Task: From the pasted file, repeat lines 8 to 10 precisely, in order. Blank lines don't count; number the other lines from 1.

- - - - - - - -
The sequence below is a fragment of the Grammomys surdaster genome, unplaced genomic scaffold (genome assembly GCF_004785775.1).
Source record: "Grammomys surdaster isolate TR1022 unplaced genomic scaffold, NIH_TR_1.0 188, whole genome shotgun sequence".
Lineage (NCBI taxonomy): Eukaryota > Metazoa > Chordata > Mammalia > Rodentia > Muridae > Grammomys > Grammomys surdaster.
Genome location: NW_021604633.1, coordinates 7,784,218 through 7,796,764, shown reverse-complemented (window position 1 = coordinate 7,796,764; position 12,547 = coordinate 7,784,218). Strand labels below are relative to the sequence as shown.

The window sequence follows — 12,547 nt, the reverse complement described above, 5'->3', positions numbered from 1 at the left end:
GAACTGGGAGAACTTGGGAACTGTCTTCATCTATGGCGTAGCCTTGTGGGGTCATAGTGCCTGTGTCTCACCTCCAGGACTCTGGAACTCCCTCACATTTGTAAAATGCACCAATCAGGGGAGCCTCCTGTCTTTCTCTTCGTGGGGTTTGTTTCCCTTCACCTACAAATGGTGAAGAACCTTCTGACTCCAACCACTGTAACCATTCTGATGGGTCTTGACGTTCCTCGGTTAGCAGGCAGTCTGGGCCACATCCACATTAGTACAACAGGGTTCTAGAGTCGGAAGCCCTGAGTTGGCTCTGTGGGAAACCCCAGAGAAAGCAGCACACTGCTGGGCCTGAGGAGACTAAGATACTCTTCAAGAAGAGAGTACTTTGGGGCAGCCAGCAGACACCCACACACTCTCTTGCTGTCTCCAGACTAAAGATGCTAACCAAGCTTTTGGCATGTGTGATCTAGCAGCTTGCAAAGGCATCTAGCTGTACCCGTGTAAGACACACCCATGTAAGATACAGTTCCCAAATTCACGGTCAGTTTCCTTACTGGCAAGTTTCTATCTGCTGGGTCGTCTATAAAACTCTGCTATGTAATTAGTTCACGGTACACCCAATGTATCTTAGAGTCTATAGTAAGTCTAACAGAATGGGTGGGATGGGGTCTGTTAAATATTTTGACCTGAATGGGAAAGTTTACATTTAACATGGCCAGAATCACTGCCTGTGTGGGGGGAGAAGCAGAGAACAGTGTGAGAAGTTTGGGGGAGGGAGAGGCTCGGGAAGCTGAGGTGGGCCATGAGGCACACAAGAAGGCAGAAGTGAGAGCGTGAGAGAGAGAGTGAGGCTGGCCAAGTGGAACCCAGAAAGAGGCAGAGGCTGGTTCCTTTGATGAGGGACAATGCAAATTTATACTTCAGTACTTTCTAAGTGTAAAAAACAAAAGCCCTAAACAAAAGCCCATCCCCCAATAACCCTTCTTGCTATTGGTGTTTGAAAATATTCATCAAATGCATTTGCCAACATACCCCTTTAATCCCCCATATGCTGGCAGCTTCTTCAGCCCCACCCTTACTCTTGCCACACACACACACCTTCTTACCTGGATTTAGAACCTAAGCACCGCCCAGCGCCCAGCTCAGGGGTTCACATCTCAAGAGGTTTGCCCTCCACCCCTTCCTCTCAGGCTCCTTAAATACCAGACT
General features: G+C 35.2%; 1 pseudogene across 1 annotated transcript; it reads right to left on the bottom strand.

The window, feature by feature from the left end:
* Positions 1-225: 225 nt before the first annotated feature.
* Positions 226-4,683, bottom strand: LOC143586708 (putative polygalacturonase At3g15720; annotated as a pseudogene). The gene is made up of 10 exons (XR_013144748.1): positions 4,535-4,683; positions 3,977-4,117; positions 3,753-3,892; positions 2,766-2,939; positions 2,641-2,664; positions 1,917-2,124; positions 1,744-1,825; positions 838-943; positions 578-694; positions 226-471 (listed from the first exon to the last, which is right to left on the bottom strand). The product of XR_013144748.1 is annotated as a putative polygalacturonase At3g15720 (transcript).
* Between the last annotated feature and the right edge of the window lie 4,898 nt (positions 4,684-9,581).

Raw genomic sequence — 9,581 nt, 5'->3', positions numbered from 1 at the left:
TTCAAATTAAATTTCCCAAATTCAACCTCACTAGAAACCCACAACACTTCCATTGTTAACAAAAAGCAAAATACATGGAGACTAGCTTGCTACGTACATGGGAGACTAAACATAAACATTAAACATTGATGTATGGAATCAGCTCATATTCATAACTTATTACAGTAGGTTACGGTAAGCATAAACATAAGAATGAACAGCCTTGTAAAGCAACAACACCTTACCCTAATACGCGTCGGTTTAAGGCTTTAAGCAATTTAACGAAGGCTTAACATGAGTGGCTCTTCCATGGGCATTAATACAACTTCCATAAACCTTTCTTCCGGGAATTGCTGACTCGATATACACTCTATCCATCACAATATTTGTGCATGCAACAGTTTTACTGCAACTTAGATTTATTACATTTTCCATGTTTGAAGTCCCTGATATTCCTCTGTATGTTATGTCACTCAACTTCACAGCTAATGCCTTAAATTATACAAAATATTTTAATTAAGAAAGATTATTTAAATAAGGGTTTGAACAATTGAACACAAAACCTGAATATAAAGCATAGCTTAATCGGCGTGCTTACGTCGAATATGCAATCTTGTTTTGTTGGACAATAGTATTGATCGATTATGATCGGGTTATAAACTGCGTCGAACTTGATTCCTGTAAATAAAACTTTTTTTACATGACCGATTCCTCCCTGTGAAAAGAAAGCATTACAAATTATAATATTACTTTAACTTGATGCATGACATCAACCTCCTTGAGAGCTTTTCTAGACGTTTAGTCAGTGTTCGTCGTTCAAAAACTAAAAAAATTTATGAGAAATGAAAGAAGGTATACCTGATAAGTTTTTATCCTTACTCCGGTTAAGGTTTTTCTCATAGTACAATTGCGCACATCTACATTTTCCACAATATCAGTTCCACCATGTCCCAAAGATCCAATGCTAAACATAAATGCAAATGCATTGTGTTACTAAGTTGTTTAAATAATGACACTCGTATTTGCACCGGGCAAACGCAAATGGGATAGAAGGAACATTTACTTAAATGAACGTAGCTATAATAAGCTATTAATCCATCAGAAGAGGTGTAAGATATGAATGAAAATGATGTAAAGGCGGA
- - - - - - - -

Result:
The window, feature by feature from the left end:
* Positions 1-225: 225 nt before the first annotated feature.
* Positions 226-4,683, bottom strand: LOC143586708 (putative polygalacturonase At3g15720; annotated as a pseudogene). The gene is made up of 10 exons (XR_013144748.1): positions 4,535-4,683; positions 3,977-4,117; positions 3,753-3,892; positions 2,766-2,939; positions 2,641-2,664; positions 1,917-2,124; positions 1,744-1,825; positions 838-943; positions 578-694; positions 226-471 (listed from the first exon to the last, which is right to left on the bottom strand). The product of XR_013144748.1 is annotated as a putative polygalacturonase At3g15720 (transcript).